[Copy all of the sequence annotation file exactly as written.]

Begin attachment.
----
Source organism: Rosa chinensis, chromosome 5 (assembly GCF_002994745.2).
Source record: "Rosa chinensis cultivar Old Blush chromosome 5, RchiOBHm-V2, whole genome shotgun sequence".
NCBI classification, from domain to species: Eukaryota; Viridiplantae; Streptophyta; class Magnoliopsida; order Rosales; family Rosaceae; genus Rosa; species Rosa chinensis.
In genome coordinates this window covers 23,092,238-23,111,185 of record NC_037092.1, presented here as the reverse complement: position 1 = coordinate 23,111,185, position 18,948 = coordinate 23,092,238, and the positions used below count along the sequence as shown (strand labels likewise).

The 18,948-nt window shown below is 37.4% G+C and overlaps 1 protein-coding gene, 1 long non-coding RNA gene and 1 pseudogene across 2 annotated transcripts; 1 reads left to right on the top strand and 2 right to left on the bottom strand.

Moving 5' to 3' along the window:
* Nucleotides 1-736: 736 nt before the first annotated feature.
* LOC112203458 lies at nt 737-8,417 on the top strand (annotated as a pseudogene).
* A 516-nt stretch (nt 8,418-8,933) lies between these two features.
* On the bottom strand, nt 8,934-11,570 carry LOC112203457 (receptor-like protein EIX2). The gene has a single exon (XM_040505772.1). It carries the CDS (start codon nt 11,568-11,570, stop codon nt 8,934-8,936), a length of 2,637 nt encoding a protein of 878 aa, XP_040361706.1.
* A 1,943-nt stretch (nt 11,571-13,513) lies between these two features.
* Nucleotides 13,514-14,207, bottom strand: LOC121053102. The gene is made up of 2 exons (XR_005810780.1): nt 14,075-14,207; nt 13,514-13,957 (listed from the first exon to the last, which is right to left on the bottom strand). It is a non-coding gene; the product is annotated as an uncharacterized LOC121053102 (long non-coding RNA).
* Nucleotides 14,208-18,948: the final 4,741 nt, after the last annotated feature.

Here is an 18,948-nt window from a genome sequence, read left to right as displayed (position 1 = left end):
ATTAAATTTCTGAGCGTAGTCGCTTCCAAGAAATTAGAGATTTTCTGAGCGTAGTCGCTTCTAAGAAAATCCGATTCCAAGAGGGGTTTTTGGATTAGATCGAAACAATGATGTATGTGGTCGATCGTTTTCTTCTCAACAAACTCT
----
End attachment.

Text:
Source organism: Rosa chinensis, chromosome 5 (assembly GCF_002994745.2).
Source record: "Rosa chinensis cultivar Old Blush chromosome 5, RchiOBHm-V2, whole genome shotgun sequence".
NCBI classification, from domain to species: Eukaryota; Viridiplantae; Streptophyta; class Magnoliopsida; order Rosales; family Rosaceae; genus Rosa; species Rosa chinensis.
In genome coordinates this window covers 23,092,238-23,111,185 of record NC_037092.1, presented here as the reverse complement: position 1 = coordinate 23,111,185, position 18,948 = coordinate 23,092,238, and the positions used below count along the sequence as shown (strand labels likewise).

The 18,948-nt window shown below is 37.4% G+C and overlaps 1 protein-coding gene, 1 long non-coding RNA gene and 1 pseudogene across 2 annotated transcripts; 1 reads left to right on the top strand and 2 right to left on the bottom strand.

Moving 5' to 3' along the window:
* Nucleotides 1-736: 736 nt before the first annotated feature.
* LOC112203458 lies at nt 737-8,417 on the top strand (annotated as a pseudogene).
* A 516-nt stretch (nt 8,418-8,933) lies between these two features.
* On the bottom strand, nt 8,934-11,570 carry LOC112203457 (receptor-like protein EIX2). The gene has a single exon (XM_040505772.1). It carries the CDS (start codon nt 11,568-11,570, stop codon nt 8,934-8,936), a length of 2,637 nt encoding a protein of 878 aa, XP_040361706.1.
* A 1,943-nt stretch (nt 11,571-13,513) lies between these two features.
* Nucleotides 13,514-14,207, bottom strand: LOC121053102. The gene is made up of 2 exons (XR_005810780.1): nt 14,075-14,207; nt 13,514-13,957 (listed from the first exon to the last, which is right to left on the bottom strand). It is a non-coding gene; the product is annotated as an uncharacterized LOC121053102 (long non-coding RNA).
* Nucleotides 14,208-18,948: the final 4,741 nt, after the last annotated feature.

Here is an 18,948-nt window from a genome sequence, read left to right as displayed (position 1 = left end):
ATTAAATTTCTGAGCGTAGTCGCTTCCAAGAAATTAGAGATTTTCTGAGCGTAGTCGCTTCTAAGAAAATCCGATTCCAAGAGGGGTTTTTGGATTAGATCGAAACAATGATGTATGTGGTCGATCGTTTTCTTCTCAACAAACTCT